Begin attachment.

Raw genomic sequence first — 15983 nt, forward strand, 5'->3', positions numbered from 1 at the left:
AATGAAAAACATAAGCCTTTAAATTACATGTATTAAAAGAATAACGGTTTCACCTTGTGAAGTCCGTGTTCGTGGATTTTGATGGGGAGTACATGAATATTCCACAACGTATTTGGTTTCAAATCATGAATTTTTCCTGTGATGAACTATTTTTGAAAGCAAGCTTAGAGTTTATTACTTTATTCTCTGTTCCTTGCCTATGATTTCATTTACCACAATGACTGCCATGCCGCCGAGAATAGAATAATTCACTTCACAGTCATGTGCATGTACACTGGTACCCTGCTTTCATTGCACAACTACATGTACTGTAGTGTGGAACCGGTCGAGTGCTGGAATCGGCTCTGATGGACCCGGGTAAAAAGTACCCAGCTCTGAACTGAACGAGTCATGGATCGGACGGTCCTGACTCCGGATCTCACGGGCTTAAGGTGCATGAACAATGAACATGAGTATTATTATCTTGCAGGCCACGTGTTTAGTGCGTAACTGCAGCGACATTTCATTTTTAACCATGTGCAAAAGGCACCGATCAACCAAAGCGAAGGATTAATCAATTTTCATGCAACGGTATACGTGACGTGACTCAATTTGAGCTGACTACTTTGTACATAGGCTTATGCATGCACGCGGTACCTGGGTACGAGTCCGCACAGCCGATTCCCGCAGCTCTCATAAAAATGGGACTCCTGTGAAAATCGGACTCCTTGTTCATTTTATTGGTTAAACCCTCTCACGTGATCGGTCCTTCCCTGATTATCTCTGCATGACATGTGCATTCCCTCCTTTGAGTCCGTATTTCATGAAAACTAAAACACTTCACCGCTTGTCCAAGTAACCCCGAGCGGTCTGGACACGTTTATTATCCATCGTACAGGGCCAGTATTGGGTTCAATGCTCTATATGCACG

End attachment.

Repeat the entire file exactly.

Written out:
Raw genomic sequence first — 15983 nt, forward strand, 5'->3', positions numbered from 1 at the left:
AATGAAAAACATAAGCCTTTAAATTACATGTATTAAAAGAATAACGGTTTCACCTTGTGAAGTCCGTGTTCGTGGATTTTGATGGGGAGTACATGAATATTCCACAACGTATTTGGTTTCAAATCATGAATTTTTCCTGTGATGAACTATTTTTGAAAGCAAGCTTAGAGTTTATTACTTTATTCTCTGTTCCTTGCCTATGATTTCATTTACCACAATGACTGCCATGCCGCCGAGAATAGAATAATTCACTTCACAGTCATGTGCATGTACACTGGTACCCTGCTTTCATTGCACAACTACATGTACTGTAGTGTGGAACCGGTCGAGTGCTGGAATCGGCTCTGATGGACCCGGGTAAAAAGTACCCAGCTCTGAACTGAACGAGTCATGGATCGGACGGTCCTGACTCCGGATCTCACGGGCTTAAGGTGCATGAACAATGAACATGAGTATTATTATCTTGCAGGCCACGTGTTTAGTGCGTAACTGCAGCGACATTTCATTTTTAACCATGTGCAAAAGGCACCGATCAACCAAAGCGAAGGATTAATCAATTTTCATGCAACGGTATACGTGACGTGACTCAATTTGAGCTGACTACTTTGTACATAGGCTTATGCATGCACGCGGTACCTGGGTACGAGTCCGCACAGCCGATTCCCGCAGCTCTCATAAAAATGGGACTCCTGTGAAAATCGGACTCCTTGTTCATTTTATTGGTTAAACCCTCTCACGTGATCGGTCCTTCCCTGATTATCTCTGCATGACATGTGCATTCCCTCCTTTGAGTCCGTATTTCATGAAAACTAAAACACTTCACCGCTTGTCCAAGTAACCCCGAGCGGTCTGGACACGTTTATTATCCATCGTACAGGGCCAGTATTGGGTTCAATGCTCTATATGCACG